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Rule revisions reflect modern role

ICE'S RULES of professional conduct are to be given their biggest overhaul since they were first framed in 1963.

New ethics are included to cater for the multi-faceted function of the modern engineer, who operates in a more 'diverse, complex and confusing' working environment.

An Institution spokesman said: 'The original rules were written when most chartered engineers were self employed. Now that a lot more people are employees, the rules need adjusting.'

The 14 rules of professional conduct have been rejigged and three new rules added, making a new total of 16. New rules include rule 2, 'to uphold the dignity, respect and trustworthiness of the profession at all times'; and rule 11, that 'a member shall, consistent with safety and other aspects of the public interest, endeavour to deliver to the employer or client cost effective solutions, and not comply with any instruction requiring dishonest action or the disregard of established norms of safety in design and construction.' The third new rule is that engineers shall act with integrity if requested to comment on another engineer's work, 'except for routine or statutory checks or when the member's client or employer requires confidentiality'.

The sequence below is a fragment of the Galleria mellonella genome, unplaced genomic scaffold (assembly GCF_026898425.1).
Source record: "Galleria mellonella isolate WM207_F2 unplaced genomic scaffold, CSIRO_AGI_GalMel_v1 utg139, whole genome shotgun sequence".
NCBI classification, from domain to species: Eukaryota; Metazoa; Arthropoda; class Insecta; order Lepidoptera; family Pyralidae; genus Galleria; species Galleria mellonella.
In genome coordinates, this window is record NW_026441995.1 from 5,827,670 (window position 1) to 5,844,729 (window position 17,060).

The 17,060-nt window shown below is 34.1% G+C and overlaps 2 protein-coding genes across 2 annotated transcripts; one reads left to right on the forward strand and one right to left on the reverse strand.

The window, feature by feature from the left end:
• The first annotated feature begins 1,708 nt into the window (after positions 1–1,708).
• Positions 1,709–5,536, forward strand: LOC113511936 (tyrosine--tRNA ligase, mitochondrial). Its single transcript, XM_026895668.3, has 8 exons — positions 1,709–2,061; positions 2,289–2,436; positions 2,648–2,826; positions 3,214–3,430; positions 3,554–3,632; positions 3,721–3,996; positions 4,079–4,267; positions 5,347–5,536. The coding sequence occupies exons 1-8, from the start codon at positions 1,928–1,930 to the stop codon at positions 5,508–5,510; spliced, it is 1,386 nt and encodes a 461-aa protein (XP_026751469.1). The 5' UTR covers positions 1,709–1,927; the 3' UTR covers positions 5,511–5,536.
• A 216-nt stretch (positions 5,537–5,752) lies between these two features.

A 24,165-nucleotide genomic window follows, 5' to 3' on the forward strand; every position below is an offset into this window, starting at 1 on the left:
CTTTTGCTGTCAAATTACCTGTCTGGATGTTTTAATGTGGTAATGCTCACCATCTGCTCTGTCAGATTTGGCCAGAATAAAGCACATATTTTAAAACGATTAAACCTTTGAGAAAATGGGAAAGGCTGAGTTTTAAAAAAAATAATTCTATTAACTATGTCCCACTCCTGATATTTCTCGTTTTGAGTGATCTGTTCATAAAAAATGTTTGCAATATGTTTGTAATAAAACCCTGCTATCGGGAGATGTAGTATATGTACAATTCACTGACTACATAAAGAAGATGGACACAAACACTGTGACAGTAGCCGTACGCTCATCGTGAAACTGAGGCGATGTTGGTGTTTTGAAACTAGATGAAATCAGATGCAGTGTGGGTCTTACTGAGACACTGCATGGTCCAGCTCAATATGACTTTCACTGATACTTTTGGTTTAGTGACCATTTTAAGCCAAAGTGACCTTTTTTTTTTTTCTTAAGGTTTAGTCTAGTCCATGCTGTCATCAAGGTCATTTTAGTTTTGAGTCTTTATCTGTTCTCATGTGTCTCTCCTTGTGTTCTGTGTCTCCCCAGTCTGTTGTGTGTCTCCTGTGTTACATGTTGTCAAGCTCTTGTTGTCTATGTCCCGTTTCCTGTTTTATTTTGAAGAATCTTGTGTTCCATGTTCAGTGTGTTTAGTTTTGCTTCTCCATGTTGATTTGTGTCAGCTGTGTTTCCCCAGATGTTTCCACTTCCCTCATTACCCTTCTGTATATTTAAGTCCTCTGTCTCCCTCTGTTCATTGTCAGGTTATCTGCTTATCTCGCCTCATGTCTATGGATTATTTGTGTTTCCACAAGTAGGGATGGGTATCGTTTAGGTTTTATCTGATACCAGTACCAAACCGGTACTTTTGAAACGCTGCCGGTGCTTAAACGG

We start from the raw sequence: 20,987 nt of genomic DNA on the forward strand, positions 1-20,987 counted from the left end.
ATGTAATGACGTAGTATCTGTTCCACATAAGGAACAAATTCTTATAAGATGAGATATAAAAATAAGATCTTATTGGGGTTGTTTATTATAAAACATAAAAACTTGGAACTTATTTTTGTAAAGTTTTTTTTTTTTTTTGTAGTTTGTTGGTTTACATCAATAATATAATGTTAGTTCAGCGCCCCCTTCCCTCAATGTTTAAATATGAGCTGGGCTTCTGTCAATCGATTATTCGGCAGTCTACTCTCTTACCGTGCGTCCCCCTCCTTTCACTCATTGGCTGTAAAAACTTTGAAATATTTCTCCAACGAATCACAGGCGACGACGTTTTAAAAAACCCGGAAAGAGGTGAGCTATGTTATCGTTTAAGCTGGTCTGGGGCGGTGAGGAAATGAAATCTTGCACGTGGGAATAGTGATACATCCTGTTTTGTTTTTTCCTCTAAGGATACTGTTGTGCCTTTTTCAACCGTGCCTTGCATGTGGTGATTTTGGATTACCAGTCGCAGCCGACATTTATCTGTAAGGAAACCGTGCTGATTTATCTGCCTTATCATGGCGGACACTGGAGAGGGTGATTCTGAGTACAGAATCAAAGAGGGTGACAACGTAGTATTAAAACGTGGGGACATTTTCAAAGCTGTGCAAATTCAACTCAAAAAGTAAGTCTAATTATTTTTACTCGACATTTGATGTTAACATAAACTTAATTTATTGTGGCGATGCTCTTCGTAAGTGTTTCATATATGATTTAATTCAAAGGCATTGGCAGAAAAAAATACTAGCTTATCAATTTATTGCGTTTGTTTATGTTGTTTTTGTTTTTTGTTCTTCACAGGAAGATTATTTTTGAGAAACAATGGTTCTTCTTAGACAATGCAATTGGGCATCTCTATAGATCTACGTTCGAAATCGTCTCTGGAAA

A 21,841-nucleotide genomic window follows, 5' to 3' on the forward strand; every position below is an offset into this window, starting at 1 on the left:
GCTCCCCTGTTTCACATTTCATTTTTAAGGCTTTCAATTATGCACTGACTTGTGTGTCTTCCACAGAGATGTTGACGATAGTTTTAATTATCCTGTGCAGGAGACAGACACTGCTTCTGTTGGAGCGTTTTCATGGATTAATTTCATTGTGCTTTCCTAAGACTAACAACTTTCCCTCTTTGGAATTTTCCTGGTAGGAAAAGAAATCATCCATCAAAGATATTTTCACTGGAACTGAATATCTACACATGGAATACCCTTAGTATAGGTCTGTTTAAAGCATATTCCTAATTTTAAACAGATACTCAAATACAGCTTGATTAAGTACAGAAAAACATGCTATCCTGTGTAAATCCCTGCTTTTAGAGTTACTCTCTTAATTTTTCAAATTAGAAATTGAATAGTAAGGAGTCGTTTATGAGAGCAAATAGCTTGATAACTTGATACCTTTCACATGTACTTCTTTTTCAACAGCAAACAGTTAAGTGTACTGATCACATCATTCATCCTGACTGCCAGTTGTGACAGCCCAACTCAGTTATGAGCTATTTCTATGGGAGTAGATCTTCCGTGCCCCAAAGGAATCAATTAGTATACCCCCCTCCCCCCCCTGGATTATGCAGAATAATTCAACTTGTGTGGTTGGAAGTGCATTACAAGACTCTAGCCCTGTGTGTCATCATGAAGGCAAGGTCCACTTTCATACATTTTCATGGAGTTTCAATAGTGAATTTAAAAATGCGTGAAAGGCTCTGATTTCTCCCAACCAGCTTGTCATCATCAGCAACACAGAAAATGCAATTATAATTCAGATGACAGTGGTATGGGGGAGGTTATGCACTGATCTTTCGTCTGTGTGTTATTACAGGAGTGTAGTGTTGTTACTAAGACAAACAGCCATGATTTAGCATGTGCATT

Additions to existing rules include 'not undertaking work in areas in which the member is not competent to practise,' in rule 1; and that members should 'declare any pecuniary interest in any other organisation involved in the work being undertaken for employer and client'.

The rules - amended in 1971, 1973, 1982 and 1992 - were significantly overhauled after work by the ethics committee from 1993-96. It was decided to wait until after the Cawthra Commission report before pursuing the revision.

Some 'tidying up' of the wording will be made before implementation, after Council members complained some revisions were long winded. A full clarification of the word 'employer' was also needed.

Executive Board proposed that disciplinary action arising from revised rules should be amended to allow an appeal to the Engineering Council. The appeal would be against the disciplinary process rather than the facts of each case. The proposal will be put to a ballot of the corporate membership.

ICE revisions come as the Engineering Council has just prepared an 'aspirational' code of conduct for engineers. The EC paper will be discussed at the next Council meeting.

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